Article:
A tab top is similar to a tie top but a little more formal. The curtain tabs are made from separate strips of fabric sewn to the top of the curtain to create loops for a curtain rod to slide through.
Curtain Hem Lengths
source: The Spruce
Curtain lengths depend on the window size and height, but keeping to hem length guidelines can make a window dressing amazing! Small windows don’t necessarily need short or small curtains, but big windows always require long curtains.
source: Style at Home
Café curtains fit perfectly within a window and stop at the window sill. A café length curtain works well in a kitchen and cottage style homes. Since the small curtain will fit within the window box, measure the height and width on all sides to ensure a perfect fit.
Alternatively, install a short curtain at least 4 inches above the top of a window while allowing an overflow of 4 inches below the window.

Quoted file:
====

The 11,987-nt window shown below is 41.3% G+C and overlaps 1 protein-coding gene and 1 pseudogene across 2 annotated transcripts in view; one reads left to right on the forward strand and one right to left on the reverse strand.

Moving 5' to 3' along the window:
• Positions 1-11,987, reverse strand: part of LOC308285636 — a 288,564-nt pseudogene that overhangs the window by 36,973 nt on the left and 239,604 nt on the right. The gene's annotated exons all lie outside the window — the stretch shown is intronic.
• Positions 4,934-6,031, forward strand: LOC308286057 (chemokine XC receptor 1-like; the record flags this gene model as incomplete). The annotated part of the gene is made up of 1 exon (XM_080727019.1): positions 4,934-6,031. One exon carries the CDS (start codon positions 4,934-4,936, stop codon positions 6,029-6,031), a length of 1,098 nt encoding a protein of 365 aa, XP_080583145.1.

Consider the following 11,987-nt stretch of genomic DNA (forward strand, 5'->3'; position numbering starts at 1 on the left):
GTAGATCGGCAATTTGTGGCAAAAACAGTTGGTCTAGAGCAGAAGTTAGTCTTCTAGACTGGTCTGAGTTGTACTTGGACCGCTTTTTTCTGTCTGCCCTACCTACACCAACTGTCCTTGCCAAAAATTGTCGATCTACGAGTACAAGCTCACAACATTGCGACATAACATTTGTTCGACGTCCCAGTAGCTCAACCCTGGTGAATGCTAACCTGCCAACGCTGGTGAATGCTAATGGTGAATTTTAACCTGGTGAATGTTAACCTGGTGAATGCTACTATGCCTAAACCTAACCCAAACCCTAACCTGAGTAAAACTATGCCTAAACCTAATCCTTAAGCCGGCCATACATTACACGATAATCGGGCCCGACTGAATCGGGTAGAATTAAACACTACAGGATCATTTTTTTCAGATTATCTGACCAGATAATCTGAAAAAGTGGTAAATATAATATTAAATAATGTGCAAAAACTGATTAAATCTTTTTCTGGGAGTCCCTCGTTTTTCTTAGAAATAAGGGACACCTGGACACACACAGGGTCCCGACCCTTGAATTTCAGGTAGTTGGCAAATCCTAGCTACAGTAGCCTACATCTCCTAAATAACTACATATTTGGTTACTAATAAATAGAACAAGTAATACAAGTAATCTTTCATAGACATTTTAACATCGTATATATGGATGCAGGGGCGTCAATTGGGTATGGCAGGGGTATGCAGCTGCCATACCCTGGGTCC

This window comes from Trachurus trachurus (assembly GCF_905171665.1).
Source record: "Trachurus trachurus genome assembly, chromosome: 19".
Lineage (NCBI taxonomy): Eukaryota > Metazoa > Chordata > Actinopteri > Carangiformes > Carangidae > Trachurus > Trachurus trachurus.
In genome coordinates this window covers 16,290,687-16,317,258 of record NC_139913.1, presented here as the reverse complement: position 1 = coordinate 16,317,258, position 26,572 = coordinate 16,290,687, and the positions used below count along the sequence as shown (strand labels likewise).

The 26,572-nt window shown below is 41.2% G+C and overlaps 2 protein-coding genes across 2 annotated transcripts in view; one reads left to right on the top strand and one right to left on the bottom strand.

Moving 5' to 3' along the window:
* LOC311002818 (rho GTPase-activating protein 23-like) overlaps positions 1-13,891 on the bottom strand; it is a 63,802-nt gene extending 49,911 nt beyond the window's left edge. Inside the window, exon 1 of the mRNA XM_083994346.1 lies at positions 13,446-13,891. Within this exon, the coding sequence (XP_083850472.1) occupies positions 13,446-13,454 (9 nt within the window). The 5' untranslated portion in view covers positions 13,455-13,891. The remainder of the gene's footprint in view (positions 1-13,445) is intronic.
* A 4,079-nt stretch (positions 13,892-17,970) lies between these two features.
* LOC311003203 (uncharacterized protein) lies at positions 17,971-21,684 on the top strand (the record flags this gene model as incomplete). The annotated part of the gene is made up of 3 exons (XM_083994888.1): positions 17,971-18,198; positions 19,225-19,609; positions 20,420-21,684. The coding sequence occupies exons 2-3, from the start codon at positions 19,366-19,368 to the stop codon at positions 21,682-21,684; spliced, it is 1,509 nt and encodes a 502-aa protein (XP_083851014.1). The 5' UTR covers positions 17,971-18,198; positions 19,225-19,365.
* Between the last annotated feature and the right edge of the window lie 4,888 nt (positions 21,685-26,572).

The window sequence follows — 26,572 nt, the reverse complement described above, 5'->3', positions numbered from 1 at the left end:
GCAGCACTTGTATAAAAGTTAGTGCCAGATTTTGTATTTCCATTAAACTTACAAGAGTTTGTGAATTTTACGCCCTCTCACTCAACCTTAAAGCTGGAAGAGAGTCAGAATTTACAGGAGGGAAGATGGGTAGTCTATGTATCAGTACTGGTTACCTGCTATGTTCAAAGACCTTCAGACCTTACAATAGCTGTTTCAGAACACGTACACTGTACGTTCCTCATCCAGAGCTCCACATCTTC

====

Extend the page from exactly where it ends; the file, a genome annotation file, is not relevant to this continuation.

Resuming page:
source: Adventures in Cooking
Romantic, formal or opulent long-hemmed curtains can suit any interior and add height to the room too.
Floor length curtains hover just above the floor, and the hem should be no higher than half an inch from the floor. They open and close easily, which makes them a good choice in bedrooms.
On-the-floor type curtains are opulent and add a Baroque atmosphere to a room. This custom curtain style is ideal for areas where curtains are not closed often and function more like a dressing curtain. Curtains can either just sit on top of the floor which is achieved with an additional two inches in length or can lie heavily on the floor with four inches or more.